James Louis Connolly (November 15, 1894 – September 12, 1986) was an American prelate of the Roman Catholic Church. He served as Bishop of Fall River from 1951 to 1970.

James M. Swift (American football)

James M. Swift was a college football coach. He was the first head football coach at Michigan State Normal School—now known as Eastern Michigan University—and is credited for introducing the sport of American football to the school.

List of the oldest public high schools in the United States

The following are the oldest public high schools in the United States that are still in operation. While some of these schools have operated as private schools in the past, all are currently public schools. The list does not include schools that have closed or consolidated with another school to form a new institution. The list is ordered by date of creation, and currently includes schools formed before 1870.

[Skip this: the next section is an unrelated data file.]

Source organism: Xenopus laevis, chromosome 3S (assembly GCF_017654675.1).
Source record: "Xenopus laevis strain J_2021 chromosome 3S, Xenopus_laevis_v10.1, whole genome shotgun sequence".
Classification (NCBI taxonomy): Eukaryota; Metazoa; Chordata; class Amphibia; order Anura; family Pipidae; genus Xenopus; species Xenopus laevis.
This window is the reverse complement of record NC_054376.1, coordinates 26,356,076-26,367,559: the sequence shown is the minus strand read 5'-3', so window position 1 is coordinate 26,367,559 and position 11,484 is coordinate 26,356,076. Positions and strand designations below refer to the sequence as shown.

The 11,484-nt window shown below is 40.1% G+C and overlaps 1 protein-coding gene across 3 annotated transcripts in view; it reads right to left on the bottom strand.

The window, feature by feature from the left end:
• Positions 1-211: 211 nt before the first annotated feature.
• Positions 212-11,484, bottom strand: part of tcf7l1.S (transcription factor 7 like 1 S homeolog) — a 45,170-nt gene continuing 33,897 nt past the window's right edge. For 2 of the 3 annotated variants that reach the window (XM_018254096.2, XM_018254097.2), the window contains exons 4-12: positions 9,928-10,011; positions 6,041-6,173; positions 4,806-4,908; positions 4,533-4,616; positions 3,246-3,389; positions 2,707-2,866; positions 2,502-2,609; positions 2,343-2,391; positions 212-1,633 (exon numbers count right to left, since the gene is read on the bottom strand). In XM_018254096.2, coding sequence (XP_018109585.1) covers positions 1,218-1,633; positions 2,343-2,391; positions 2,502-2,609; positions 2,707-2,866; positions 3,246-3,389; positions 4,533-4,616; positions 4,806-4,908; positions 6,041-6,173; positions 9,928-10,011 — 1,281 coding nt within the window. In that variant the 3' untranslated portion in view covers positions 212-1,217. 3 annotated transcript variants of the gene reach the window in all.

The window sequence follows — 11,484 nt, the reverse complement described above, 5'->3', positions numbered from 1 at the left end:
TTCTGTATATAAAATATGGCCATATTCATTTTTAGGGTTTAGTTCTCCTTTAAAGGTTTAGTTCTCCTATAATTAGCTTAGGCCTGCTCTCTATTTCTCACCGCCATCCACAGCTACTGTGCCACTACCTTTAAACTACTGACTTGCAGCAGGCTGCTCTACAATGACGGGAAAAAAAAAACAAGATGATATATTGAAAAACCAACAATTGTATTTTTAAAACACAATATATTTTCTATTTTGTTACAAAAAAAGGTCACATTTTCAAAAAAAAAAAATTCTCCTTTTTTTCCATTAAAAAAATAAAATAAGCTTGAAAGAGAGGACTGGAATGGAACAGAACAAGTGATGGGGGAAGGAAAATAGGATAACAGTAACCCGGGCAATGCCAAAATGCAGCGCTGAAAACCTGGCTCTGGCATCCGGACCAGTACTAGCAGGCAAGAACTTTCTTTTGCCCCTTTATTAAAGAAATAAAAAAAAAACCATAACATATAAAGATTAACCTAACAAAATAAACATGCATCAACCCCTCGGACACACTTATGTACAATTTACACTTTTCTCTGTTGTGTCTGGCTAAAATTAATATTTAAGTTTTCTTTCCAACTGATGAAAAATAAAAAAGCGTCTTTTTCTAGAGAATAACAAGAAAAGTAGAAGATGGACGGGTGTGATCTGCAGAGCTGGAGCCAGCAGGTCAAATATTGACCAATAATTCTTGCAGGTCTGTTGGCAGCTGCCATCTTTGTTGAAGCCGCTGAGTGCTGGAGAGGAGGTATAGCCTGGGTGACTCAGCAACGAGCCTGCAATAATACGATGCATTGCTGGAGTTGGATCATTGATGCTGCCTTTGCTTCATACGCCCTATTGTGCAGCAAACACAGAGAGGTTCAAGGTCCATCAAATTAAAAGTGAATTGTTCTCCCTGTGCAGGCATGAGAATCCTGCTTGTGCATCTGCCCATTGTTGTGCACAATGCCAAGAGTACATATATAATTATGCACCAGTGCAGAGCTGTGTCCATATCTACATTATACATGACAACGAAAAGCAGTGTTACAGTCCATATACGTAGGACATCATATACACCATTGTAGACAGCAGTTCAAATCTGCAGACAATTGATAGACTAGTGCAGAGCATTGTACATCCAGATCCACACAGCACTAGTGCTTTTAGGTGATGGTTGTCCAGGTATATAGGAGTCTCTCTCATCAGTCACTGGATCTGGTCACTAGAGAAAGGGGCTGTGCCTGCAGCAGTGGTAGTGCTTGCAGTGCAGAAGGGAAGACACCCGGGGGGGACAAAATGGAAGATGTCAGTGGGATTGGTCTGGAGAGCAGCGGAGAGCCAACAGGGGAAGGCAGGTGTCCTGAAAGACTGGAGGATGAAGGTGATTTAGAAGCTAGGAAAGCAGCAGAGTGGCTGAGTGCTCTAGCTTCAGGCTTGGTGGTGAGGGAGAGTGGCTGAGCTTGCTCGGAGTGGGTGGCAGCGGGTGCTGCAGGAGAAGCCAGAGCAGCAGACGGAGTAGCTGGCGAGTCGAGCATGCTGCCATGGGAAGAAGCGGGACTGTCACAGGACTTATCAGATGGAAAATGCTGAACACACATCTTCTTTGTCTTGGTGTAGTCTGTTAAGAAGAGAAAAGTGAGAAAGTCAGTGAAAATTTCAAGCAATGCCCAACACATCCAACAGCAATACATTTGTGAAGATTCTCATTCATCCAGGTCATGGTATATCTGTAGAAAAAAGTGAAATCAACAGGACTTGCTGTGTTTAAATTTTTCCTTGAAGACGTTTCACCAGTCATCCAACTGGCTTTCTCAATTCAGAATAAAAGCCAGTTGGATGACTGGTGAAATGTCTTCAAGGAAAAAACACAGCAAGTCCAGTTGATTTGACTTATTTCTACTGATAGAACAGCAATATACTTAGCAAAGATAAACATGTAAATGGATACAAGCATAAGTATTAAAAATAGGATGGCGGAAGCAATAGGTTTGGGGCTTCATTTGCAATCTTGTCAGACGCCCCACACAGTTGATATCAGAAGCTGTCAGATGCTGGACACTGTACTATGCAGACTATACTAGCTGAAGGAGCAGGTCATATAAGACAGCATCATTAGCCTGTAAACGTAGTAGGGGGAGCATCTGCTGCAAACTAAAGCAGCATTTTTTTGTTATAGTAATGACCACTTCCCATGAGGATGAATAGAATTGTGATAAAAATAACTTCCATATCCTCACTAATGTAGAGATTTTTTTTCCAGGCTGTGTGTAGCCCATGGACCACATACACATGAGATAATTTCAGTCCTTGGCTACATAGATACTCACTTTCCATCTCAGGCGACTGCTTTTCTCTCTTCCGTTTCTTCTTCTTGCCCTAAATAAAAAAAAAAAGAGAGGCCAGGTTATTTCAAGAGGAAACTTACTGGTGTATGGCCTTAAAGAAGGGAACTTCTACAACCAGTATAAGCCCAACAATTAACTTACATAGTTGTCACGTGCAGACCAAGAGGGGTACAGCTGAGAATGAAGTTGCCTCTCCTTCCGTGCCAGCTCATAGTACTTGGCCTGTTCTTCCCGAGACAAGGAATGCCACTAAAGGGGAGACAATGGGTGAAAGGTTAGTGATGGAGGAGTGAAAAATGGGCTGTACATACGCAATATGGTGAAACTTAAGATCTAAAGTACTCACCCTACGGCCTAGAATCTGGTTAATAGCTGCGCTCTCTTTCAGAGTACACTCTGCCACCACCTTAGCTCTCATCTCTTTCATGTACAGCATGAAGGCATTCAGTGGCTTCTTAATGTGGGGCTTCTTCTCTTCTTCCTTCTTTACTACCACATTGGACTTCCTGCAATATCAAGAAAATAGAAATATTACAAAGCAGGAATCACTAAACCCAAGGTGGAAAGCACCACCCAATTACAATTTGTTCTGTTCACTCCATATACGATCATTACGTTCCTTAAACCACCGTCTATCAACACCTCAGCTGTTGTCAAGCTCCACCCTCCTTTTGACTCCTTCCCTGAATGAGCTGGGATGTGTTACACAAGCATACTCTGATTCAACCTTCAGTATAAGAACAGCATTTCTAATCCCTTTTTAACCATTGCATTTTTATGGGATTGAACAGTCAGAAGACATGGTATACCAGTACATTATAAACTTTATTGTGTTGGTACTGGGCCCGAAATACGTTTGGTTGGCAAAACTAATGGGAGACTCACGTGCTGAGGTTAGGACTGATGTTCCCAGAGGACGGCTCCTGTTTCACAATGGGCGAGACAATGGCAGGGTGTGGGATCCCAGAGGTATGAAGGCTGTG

Boston Latin School (1635), Boston, Massachusetts

Hartford Public High School (1638), Hartford, Connecticut

Cambridge Rindge and Latin School (1648), Cambridge, Massachusetts

Hopkins Academy (1664), Hadley, Massachusetts

Academy of Richmond County (1783), Augusta, Georgia

Glynn Academy (1788), Brunswick, Georgia

Canandaigua Academy (1791), Canandaigua, New York

Westford Academy (1792), Westford, Massachusetts

Oxford Academy and Central Schools (1794), Oxford, New York

New London Academy (1795), Lynchburg, Virginia

Newburgh Free Academy (1796), Newburgh, New York

Woodstock Academy (1801), Woodstock, Connecticut ["a quasi-private, independent school"]

Bacon Academy (1803), Colchester, Connecticut